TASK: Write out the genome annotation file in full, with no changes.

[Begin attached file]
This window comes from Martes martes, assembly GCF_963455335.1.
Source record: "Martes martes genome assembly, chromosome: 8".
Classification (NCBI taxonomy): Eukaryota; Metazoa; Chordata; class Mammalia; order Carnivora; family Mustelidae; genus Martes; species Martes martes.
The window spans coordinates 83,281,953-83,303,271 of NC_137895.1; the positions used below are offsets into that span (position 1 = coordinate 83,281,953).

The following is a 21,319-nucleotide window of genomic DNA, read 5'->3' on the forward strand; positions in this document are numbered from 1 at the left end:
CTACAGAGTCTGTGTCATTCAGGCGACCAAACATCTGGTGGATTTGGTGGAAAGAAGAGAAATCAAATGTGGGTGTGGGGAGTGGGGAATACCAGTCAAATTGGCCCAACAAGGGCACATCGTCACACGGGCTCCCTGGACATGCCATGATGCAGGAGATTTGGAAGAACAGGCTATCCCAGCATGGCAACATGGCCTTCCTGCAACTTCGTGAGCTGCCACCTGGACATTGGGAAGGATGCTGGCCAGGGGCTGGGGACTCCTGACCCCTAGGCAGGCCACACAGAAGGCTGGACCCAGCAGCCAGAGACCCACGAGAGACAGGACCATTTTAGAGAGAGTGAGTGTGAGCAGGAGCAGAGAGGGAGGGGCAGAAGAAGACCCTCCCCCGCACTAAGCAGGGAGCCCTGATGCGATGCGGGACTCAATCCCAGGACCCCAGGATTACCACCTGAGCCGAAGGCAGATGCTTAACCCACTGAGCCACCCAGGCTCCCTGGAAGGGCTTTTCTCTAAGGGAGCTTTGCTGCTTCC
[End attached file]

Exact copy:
This window comes from Martes martes, assembly GCF_963455335.1.
Source record: "Martes martes genome assembly, chromosome: 8".
Classification (NCBI taxonomy): Eukaryota; Metazoa; Chordata; class Mammalia; order Carnivora; family Mustelidae; genus Martes; species Martes martes.
The window spans coordinates 83,281,953-83,303,271 of NC_137895.1; the positions used below are offsets into that span (position 1 = coordinate 83,281,953).

The following is a 21,319-nucleotide window of genomic DNA, read 5'->3' on the forward strand; positions in this document are numbered from 1 at the left end:
CTACAGAGTCTGTGTCATTCAGGCGACCAAACATCTGGTGGATTTGGTGGAAAGAAGAGAAATCAAATGTGGGTGTGGGGAGTGGGGAATACCAGTCAAATTGGCCCAACAAGGGCACATCGTCACACGGGCTCCCTGGACATGCCATGATGCAGGAGATTTGGAAGAACAGGCTATCCCAGCATGGCAACATGGCCTTCCTGCAACTTCGTGAGCTGCCACCTGGACATTGGGAAGGATGCTGGCCAGGGGCTGGGGACTCCTGACCCCTAGGCAGGCCACACAGAAGGCTGGACCCAGCAGCCAGAGACCCACGAGAGACAGGACCATTTTAGAGAGAGTGAGTGTGAGCAGGAGCAGAGAGGGAGGGGCAGAAGAAGACCCTCCCCCGCACTAAGCAGGGAGCCCTGATGCGATGCGGGACTCAATCCCAGGACCCCAGGATTACCACCTGAGCCGAAGGCAGATGCTTAACCCACTGAGCCACCCAGGCTCCCTGGAAGGGCTTTTCTCTAAGGGAGCTTTGCTGCTTCC